MinerShop Fluorescent Minerals
From Greenland and the World
In 2002 we visited Greenland for the first time. Since then we've returned over a dozen times and have introduced dozens of new fluorescent mineral species to the hobby.
The Minerals of Greenland and the Localities are a major focus of this web site. Over 200 minerals have been identified from the Ilimaussaq Complex, South Greenland - and over 15 are only found here. Ilimaussaq is the type locality for dozens of alkaline minerals including tugtupite, ussingite, polylithionite, sorensenite, and more. Rare minerals such as chkalovite, leucophanite, catapleite, villiaumite and dozens more add to the allure of this remote "geologist's mecca".
In the past several years this area has become a world-class locale for fluorescent minerals and deeply tenebrescent sodalite hackmanite.
--We specialize in fluorescent minerals from this remote locale--
--We also carry a wide selection of worldwide fluorescent minerals--
--We buy collections--
Localities - Trip Reports and Geology
One aspect of the fluorescent mineral hobby I enjoy is field collecting. I take every opportunity to visit a new collecting locale. Over the years I've visited some very unique places, and have learned quite a bit about the local geology. Locality reports posted here are from my own travels, or written by friends most likely on the same trip.
From 2001 to 2011 I arranged Fluorescent Mineral Tours for groups. Several pages describe many of the new minerals, the geology, and new localities I found on my trips to Greenland and the Ilimaussaq Complex.
Fluorescent mineral photography is a challenge. People (and cameras) usually take pictures of well-lit scenes and rarely have to worry about overexposing an image. When photographing fluorescent minerals the game is changed dramatically. The camera now has to capture vividly glowing, saturated colors in a dark room. Cameras just aren't designed to do this.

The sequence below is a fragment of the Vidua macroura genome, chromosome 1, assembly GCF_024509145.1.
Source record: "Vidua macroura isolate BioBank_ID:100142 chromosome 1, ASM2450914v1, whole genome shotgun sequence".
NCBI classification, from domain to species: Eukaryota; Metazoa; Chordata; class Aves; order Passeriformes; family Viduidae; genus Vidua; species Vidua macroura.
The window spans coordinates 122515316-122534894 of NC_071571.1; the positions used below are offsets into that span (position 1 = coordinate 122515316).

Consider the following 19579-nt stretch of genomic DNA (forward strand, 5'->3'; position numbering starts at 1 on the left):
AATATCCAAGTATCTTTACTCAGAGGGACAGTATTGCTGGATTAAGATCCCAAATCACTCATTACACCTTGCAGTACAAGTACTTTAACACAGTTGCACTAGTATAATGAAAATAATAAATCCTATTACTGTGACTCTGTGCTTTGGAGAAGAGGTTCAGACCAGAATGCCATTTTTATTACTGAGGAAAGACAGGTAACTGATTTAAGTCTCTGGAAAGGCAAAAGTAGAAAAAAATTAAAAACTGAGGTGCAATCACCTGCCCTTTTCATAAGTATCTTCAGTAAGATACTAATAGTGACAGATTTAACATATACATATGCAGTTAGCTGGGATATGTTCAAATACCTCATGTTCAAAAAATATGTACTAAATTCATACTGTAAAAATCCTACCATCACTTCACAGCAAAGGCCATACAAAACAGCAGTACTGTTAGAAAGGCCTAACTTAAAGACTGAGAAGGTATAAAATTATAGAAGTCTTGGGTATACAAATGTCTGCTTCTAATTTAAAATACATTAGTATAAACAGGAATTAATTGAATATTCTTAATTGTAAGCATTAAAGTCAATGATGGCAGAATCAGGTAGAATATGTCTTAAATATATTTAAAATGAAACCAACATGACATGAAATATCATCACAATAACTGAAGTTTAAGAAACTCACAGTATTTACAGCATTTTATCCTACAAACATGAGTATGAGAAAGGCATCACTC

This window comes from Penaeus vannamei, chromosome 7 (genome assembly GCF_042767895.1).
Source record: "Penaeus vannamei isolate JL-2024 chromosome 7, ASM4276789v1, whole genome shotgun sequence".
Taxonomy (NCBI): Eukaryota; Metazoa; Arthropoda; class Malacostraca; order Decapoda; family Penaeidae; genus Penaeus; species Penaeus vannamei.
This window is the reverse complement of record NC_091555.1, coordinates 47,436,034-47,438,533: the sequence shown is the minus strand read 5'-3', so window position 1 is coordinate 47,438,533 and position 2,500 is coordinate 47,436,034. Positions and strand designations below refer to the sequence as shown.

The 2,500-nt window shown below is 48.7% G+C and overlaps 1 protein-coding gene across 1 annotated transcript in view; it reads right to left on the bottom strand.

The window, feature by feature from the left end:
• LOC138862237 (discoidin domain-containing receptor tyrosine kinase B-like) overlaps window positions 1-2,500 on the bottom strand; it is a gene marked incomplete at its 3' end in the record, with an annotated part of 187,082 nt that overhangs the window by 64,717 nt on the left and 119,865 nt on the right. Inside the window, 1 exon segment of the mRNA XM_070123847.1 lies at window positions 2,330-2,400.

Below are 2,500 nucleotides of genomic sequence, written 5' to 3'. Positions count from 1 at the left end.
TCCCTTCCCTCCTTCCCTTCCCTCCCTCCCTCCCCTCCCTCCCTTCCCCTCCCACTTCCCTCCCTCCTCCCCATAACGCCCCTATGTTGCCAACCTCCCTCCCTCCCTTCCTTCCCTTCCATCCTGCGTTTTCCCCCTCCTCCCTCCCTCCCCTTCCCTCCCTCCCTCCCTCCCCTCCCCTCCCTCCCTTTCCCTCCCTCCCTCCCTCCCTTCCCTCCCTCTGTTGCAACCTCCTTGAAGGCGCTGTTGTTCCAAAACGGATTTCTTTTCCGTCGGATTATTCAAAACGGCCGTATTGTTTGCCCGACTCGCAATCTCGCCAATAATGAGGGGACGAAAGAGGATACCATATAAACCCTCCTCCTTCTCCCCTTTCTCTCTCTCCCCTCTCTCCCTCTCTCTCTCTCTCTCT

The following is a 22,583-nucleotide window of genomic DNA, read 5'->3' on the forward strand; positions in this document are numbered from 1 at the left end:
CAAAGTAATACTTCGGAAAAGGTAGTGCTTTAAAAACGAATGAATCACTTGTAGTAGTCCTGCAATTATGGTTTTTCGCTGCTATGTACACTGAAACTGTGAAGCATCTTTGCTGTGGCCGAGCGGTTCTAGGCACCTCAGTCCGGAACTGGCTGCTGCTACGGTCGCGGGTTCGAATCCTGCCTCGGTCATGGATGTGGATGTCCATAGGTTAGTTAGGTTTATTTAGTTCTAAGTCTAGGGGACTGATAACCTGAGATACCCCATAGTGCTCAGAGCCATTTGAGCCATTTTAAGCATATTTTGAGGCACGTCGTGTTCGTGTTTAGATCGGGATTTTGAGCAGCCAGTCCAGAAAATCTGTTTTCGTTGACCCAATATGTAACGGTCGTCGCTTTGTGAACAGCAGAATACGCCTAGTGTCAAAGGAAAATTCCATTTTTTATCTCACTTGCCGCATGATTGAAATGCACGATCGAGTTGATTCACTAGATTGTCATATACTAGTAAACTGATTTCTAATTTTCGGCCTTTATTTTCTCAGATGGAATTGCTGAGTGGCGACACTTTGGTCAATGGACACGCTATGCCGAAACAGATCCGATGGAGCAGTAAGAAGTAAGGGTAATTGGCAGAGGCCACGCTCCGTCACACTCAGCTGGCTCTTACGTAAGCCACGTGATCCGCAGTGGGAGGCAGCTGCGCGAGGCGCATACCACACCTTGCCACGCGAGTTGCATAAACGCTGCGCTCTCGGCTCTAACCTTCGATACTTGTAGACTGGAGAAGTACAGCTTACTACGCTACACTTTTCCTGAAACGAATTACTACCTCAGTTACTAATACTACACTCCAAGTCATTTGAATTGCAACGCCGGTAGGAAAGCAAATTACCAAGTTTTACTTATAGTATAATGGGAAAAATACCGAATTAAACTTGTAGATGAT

Minerals that "glow" under ultraviolet light are fluorescent minerals. These ultraviolet lights - shortwave, midwave, and longwave - illuminate the fluorescent mineral hobby. White light mineral displays are always well lit with bright lights, offering a beautiful range of colors that makes them attractive to collectors. But some minerals have a unique property - a hidden rainbow of color that is only revealed using special ultraviolet lights. Though UV light is invisible to the human eye, these special "fluorescent minerals" react to the UV light by releasing visible light, "glowing" in every color of the rainbow. This property is known as luminescence, or fluorescence.
What is Ultraviolet Light (UV)?
The form of electromagnetic radiation that is most widely used to observe fluorescence is ultraviolet radiation, as generated by a "black light" or ultraviolet lights. Ultraviolet light is that portion of the electromagnetic spectrum that lies beyond the purple edge of the visible spectrum and has wavelengths between 100 and 400 nm.
UV lights are the mainstay of the Fluorescent Mineral hobby. These lights are used in the field to collect these beautiful minerals and are an essential tool. UV lights are not only used by hobbyists to find these treasures but have been used by prospectors in the past to find minerals such as uranium and scheelite - primary ores in high demand (see this blog post for more on radioactive minerals). In the early days of mining at Franklin NJ UV lights were an essential tool in locating the ore veins.
Needed to view our minerals and are the mainstay of the Fluorescent Mineral hobby. They are used in the field to collect these beautiful minerals, and at home to display them. UV lights are not only used by hobbyists to find these treasures but have been used by prospectors in the past to find minerals such as the fluorescent minerals uranium and scheelite - primary mineral ores used for many purposes.